Founded in Henderson, Nevada in 1999, Roseman University of Health Sciences is a private, non-profit institution of higher learning with campuses in Henderson, Summerlin and South Jordan, Utah. The University is comprised of the College of Dental Medicine, offering an Advanced Education in Orthodontics and Dentofacial Orthopedics/MBA residency and Doctor of Dental Medicine program; College of Pharmacy, offering a Doctor of Pharmacy and Professional Continuing Education; College of Nursing, offering a Bachelor of Science in Nursing and Accelerated Bachelor of Science in Nursing; and an MBA program. The University is currently developing an MD-granting medical school based at its Summerlin campus. Roseman’s research endeavors include cancer, diabetes and obesity, Alzheimer’s and Parkinson’s diseases, adult stem cell and regenerative medicine, and cardiovascular disease. Roseman University is regionally accredited by the Northwest Commission on Colleges and Universities.

17th Annual Silver Syringe Awards Set for April

Silver_Syringe_Logo_Color_LargeLas Vegas, NV —Immunize Nevada is holding two annual Silver Syringe Award ceremonies to recognize outstanding individuals and organizations that have gone above and beyond to protect Nevadans from vaccine-preventable diseases. The 17th Annual Silver Syringe Awards is being held in conjunction with National Infant Immunization Week (NIIW) and will have event locations in Las Vegas and Reno.

IN_logo_with_tagline_4C_LargeLas Vegas winners will celebrate Friday, April 24 at 6:00 p.m. at Springs Preserve, while Reno winners will be honored Friday, April 17 at 6:00 p.m. at the Atlantis Casino Resort Spa. Tickets for both events can be purchased online at www.immunizenevada.org/SilverSyringe.

Abbi Whitaker, owner of the Abbi Agency, will be the keynote speaker of the Las Vegas event, sharing her story of being an HPV-associated cancer survivor and a mom.

“The Silver Syringe is a prestigious award that celebrates immunization champions in Nevada,” said Immunize Nevada Executive Director Heidi Parker. “Both events will give us the opportunity to recognize passionate individuals and organizations that are committed to making Nevada a healthier state.”


  • Outstanding Childhood Immunization Program: Milestones Pediatrics
  • Outstanding Adolescent Immunization Program: The Shade Tree
  • Outstanding Adult Immunization Program: Hep B Free Las Vegas
  • Outstanding Influenza Immunization Program: Southern Nevada Adult Mental Health Services – Rawson Neal Hospital
  • Outstanding Rural Immunization Program: Clark County Fire Department
  • Outstanding Pharmacy Immunization Program: Roseman University – College of Pharmacy ACCPSN Chapter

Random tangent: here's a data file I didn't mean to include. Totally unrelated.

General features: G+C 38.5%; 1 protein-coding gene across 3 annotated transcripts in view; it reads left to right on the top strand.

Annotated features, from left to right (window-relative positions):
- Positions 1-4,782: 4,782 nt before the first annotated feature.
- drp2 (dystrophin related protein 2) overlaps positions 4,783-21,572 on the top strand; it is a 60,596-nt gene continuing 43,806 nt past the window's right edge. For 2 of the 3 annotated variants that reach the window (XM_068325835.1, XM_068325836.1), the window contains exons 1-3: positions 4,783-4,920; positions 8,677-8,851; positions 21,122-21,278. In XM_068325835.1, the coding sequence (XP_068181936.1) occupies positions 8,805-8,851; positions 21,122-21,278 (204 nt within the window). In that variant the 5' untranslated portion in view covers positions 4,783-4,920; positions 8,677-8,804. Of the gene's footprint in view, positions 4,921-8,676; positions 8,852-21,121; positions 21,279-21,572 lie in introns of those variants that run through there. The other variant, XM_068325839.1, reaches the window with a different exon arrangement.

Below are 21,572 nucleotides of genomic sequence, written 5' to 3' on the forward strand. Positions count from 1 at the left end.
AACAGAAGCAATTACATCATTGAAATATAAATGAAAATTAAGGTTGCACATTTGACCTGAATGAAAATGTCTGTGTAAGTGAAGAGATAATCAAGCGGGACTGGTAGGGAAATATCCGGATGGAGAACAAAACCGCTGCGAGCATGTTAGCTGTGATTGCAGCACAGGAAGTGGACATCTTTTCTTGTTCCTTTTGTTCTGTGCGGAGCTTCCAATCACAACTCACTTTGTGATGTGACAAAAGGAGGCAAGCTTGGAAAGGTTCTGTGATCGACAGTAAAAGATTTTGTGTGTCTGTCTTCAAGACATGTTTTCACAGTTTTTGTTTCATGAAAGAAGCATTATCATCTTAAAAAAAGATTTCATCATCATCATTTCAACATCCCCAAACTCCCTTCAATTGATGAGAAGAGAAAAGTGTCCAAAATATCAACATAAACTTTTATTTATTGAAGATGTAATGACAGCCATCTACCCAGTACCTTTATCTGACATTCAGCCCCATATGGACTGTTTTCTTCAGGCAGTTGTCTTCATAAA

• Outstanding Immunization Nurse: Sherrie McCallister, RN, BS, CCM
  • Outstanding Community Partner: Southern Nevada Health District Immunization Clinics
  • Outstanding Corporate Partner: Dignity Health St. Rose Dominican Hospital
  • Outstanding Immunization Champion: Jasmine Sandoval
  • Outstanding Physician Champion: Kim LaMotte-Malone, MD, FAAP
  • Innovation In Immunization: Southern Hills Hospital And Medical Center
  • Outstanding Media Partner: Jeff Ross Photography

Silver Syringe began in 1998 as a way to celebrate Nevada’s immunization successes and champions.

Today, the event has become a statewide tradition for Nevada’s immunization and healthcare stakeholders. This annual ceremony is an opportunity to honor those immunization champions who provide excellent service, but may not otherwise be recognized.

This year’s event is generously supported by: Renown Health, Nevada State Immunization Program, UnitedHealthcare, Southwest Medical Associates, Nevada Health Care Association, Saint Mary’s Regional Medical Center, Perry Foundation with the Nevada Health Care Association, Carson-Tahoe Health, Safe Kids Washoe County, Healthcare Guidance Program and Star Nursery.

Immunize Nevada advocates for and educates about the benefits of vaccines and fosters statewide collaboration to achieve Nevada’s health priorities. Immunize Nevada’s vision is for healthy communities across Nevada being protected from vaccine-preventable disease. For more information, visit ImmunizeNevada.org

Spring Valley Hospital Honored for Hepatitis B Vaccine Birth Dose Rate

Hospital honored for second consecutive year; only one in Nevada in 2014.

Spring Valley HospitalSpring Valley Hospital has been recognized by the Immunization Action Coalition (IAC) and the Southern Nevada Health District for achieving the highest reported rate in the state for its work to protect newborns from hepatitis B virus infection during 2014.

“Our goal is to give every baby the very best start in life. Making sure they receive all the proper immunizations before they leave the hospital is a critical step we can take to protect all newborns,” said Leonard Freehof, CEO / Managing Director for Spring Valley Hospital.

Spring Valley Hospital is listed in IAC’s Birth Dose Honor Roll (www.immunize.org/honor-roll/birthdose), which recognizes hospitals and birthing centers that have attained high coverage levels for administering the hepatitis B vaccine at birth. Spring Valley Hospital immunized 90 % of its newborns between January 1 and December 31, 2014, and took additional steps to prevent perinatal transmission of hepatitis B.

The national standard of care to prevent hepatitis B virus infection in babies is to administer hepatitis B vaccine to all newborns before they leave the hospital or birthing center. This standard is being adopted by centers of healthcare excellence nationwide as a safety net to protect newborns from a wide range of medical errors that lead to babies being unprotected from perinatal hepatitis B infection.